China 2024-02-15T05:05:48+02:00
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Four more Chinese irrigation projects designated world heritage structures

Four more Chinese irrigation projects designated world heritage structures

China, PRC, Irrigation site, World Heritage Irrigation Structure, Chinese history
Lingqu Canal in Xing'an County, south China's Guangxi Zhuang Autonomous Region. Photo by Xinhua/Zhou Hua.
Lingqu Canal in Xing'an County, south China's Guangxi Zhuang Autonomous Region. Photo by Xinhua/Zhou Hua.
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Four more ancient Chinese irrigation sites have been recognized as World Heritage Irrigation Structures (WHIS), according to the Ministry of Water Resources. This was reported by The Xinhua News Agency.

Granted by the International Commission on Irrigation and Drainage (ICID), the inclusions of the Tongjiyan Irrigation System, the Xinghua Duotian Irrigation and Drainage System, the Songgu Irrigation Scheme and the Chongyi Shangbao Terraces have brought the total number of Chinese irrigation projects on the WHIS list to 30.

"China, among all countries, has the most diverse types of heritage irrigation projects with the widest distribution and the best irrigation benefits", – said Chen Mingzhong, an official with the water resources ministry.

With its headwork located at the confluence of three rivers in Chengdu City in southwest China's Sichuan Province, the Tongjiyan Irrigation System has the largest and longest-operating movable weir in Chinese history. It now irrigates nearly 35,000 hectares of land and provides water for four counties in the cities of Chengdu and Meishan.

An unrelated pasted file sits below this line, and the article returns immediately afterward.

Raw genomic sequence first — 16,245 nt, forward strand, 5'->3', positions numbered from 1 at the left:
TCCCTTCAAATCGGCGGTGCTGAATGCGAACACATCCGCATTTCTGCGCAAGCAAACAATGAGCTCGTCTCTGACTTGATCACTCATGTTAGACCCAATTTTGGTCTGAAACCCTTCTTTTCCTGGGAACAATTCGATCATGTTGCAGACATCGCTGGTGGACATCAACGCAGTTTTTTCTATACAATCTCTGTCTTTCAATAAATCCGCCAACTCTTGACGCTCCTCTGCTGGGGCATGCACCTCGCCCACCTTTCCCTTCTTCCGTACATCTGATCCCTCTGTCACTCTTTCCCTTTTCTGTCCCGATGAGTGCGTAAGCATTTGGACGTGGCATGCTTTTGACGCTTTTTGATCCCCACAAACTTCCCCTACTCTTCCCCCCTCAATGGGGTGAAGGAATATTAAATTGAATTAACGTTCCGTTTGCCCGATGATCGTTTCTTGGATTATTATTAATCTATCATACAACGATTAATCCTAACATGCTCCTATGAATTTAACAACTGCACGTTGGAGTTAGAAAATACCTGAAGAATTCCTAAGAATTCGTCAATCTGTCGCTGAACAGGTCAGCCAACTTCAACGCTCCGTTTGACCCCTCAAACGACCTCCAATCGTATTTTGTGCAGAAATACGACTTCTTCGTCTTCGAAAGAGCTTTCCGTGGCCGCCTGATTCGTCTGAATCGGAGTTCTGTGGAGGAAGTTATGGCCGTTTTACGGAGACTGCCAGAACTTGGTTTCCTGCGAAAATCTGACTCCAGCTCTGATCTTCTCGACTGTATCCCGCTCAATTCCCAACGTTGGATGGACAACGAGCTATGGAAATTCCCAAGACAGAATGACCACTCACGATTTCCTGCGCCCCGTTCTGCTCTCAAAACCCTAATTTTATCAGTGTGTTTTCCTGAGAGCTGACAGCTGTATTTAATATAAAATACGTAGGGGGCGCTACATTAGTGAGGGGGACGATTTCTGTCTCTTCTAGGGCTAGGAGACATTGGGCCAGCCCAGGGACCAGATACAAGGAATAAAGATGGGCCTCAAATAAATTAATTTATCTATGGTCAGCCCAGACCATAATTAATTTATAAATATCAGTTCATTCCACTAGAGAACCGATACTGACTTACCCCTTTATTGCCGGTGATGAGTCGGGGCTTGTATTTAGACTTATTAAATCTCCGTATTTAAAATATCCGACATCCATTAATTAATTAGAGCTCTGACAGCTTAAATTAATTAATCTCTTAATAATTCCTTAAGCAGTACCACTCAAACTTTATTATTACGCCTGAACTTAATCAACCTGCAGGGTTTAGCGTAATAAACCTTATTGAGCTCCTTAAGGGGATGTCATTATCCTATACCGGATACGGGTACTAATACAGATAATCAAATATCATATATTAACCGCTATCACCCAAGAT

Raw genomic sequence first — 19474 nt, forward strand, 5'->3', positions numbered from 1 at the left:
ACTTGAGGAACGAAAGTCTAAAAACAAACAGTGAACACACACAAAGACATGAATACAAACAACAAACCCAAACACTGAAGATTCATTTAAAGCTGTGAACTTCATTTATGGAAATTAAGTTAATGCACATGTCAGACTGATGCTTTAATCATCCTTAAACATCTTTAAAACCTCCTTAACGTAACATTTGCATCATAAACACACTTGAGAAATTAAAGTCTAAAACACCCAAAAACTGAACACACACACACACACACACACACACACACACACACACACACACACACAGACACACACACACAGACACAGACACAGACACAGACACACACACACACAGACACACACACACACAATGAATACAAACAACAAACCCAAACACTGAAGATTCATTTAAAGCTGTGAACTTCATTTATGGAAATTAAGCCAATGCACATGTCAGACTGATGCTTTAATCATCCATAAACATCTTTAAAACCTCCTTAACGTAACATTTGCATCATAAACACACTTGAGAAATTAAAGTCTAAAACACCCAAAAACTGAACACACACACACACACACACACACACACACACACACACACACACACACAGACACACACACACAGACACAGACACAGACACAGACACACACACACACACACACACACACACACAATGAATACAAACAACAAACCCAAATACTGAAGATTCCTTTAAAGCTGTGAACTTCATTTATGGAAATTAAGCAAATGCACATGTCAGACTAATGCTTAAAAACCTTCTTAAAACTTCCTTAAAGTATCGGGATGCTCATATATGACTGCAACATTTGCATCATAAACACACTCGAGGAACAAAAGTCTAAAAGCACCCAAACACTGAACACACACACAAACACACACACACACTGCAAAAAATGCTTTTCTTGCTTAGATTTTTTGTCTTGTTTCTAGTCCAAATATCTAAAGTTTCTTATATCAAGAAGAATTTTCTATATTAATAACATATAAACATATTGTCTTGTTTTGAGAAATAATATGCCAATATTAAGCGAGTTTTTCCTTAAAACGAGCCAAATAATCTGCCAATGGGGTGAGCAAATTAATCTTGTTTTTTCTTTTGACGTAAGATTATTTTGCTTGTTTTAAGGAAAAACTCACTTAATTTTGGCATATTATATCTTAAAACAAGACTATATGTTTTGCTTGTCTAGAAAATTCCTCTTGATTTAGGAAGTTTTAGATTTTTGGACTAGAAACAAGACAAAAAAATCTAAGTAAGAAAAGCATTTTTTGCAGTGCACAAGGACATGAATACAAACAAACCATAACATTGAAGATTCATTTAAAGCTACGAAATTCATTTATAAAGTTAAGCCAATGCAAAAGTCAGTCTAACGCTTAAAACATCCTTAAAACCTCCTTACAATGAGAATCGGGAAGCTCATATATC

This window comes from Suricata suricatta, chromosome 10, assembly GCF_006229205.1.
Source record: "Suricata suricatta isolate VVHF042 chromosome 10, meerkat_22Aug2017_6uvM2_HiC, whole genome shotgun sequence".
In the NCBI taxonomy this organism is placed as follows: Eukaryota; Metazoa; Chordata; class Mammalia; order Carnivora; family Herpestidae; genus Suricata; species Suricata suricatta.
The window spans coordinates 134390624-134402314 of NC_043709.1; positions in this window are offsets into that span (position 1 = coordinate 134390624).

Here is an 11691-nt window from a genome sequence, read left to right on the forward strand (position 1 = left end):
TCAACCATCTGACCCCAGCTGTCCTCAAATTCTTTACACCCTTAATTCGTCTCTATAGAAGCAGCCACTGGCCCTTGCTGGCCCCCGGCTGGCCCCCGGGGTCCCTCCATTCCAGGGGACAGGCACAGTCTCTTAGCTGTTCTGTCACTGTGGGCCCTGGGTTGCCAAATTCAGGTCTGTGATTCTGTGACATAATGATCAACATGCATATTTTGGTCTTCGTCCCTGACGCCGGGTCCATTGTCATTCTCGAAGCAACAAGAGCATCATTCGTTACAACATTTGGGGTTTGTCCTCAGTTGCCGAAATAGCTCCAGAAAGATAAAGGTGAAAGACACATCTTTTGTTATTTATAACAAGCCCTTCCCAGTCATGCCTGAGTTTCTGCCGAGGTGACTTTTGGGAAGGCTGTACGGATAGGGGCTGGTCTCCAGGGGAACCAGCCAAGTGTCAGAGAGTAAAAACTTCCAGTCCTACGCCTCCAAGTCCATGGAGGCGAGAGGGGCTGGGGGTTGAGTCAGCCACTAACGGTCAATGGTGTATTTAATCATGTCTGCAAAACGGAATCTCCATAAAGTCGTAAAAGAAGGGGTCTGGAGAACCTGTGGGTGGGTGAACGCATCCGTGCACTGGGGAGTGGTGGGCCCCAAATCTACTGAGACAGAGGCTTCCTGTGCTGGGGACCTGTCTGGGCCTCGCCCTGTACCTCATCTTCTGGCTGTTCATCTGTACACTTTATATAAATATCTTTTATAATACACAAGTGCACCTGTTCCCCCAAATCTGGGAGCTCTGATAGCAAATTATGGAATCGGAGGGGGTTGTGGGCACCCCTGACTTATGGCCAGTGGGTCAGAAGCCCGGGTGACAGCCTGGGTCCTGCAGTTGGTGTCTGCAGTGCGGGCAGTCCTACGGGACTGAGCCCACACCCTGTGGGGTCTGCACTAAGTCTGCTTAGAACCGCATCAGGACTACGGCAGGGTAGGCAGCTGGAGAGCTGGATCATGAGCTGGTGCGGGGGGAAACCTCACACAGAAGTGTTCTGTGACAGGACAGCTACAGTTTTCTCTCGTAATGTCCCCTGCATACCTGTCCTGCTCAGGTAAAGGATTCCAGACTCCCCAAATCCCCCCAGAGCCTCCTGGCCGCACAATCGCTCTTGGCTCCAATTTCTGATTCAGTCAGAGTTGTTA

The Xinghua Duotian Irrigation and Drainage System, located in Xinghua City in the eastern Jiangsu Province, waters arid uplands with the likes of dykes, channels and water gates. It remains a contributor to local irrigation, drainage, flood control, drought prevention, ecological agriculture and tourism.

Located in Songyang County in east China's Zhejiang Province, the Songgu Irrigation Scheme is an excellent model of ancient irrigation works for small and medium-sized river basins. With a dense network of weirs, dykes, ditches and channels and drawing water from a local stream, the irrigation system was perfected during the Ming and Qing dynasties (1368-1911) and now has an irrigation area of about 11,000 hectares.

The Chongyi Shangbao Terraces cover an area of about 3,400 hectares in the mountainous region of Chongyi County in the eastern Jiangxi Province. Built on steep slopes as early as in Song Dynasty (960-1279) and perfected during the Ming and Qing dynasties, the terraces have sound irrigation and ecological systems.

It is important to present the history and culture of Chinese irrigation works and study the science, technology, cultural value and management experience behind them, Chen said, noting that this will help the country's efforts to advance rural revitalization, ecological protection and sustainable water resource utilization.

Along with the four Chinese projects, another 15 irrigation projects in countries including Australia, India and Iraq were also added to the WHIS list, which now covers 140 projects in 18 countries.

Established in 1950, the ICID is an international organization aimed at boosting scientific and technological exchanges on irrigation, drainage and flood control.

The WHIS designation, established by the ICID in 2014, aims to protect and promote irrigation projects of historical value and their scientific experience.



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